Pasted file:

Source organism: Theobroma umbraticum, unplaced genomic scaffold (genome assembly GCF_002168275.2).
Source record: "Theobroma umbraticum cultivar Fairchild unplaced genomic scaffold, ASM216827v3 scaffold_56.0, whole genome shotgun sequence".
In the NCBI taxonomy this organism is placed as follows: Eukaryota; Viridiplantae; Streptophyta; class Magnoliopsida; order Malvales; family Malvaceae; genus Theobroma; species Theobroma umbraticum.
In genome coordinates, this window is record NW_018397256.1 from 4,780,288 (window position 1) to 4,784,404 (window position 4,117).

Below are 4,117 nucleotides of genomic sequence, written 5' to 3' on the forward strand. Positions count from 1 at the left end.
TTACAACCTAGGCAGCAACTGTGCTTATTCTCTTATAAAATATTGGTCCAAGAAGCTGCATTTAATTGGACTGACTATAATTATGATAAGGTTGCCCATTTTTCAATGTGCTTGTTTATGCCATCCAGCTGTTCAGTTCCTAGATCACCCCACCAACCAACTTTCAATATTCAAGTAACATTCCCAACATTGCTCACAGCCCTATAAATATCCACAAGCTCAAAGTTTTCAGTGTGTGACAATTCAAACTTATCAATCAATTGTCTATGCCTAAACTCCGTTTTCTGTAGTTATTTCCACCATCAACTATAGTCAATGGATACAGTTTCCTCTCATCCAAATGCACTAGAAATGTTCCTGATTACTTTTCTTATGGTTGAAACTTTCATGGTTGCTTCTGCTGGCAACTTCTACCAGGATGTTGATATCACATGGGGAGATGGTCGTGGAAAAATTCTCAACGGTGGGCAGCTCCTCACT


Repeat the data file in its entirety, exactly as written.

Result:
Source organism: Theobroma umbraticum, unplaced genomic scaffold (genome assembly GCF_002168275.2).
Source record: "Theobroma umbraticum cultivar Fairchild unplaced genomic scaffold, ASM216827v3 scaffold_56.0, whole genome shotgun sequence".
In the NCBI taxonomy this organism is placed as follows: Eukaryota; Viridiplantae; Streptophyta; class Magnoliopsida; order Malvales; family Malvaceae; genus Theobroma; species Theobroma umbraticum.
In genome coordinates, this window is record NW_018397256.1 from 4,780,288 (window position 1) to 4,784,404 (window position 4,117).

Below are 4,117 nucleotides of genomic sequence, written 5' to 3' on the forward strand. Positions count from 1 at the left end.
TTACAACCTAGGCAGCAACTGTGCTTATTCTCTTATAAAATATTGGTCCAAGAAGCTGCATTTAATTGGACTGACTATAATTATGATAAGGTTGCCCATTTTTCAATGTGCTTGTTTATGCCATCCAGCTGTTCAGTTCCTAGATCACCCCACCAACCAACTTTCAATATTCAAGTAACATTCCCAACATTGCTCACAGCCCTATAAATATCCACAAGCTCAAAGTTTTCAGTGTGTGACAATTCAAACTTATCAATCAATTGTCTATGCCTAAACTCCGTTTTCTGTAGTTATTTCCACCATCAACTATAGTCAATGGATACAGTTTCCTCTCATCCAAATGCACTAGAAATGTTCCTGATTACTTTTCTTATGGTTGAAACTTTCATGGTTGCTTCTGCTGGCAACTTCTACCAGGATGTTGATATCACATGGGGAGATGGTCGTGGAAAAATTCTCAACGGTGGGCAGCTCCTCACT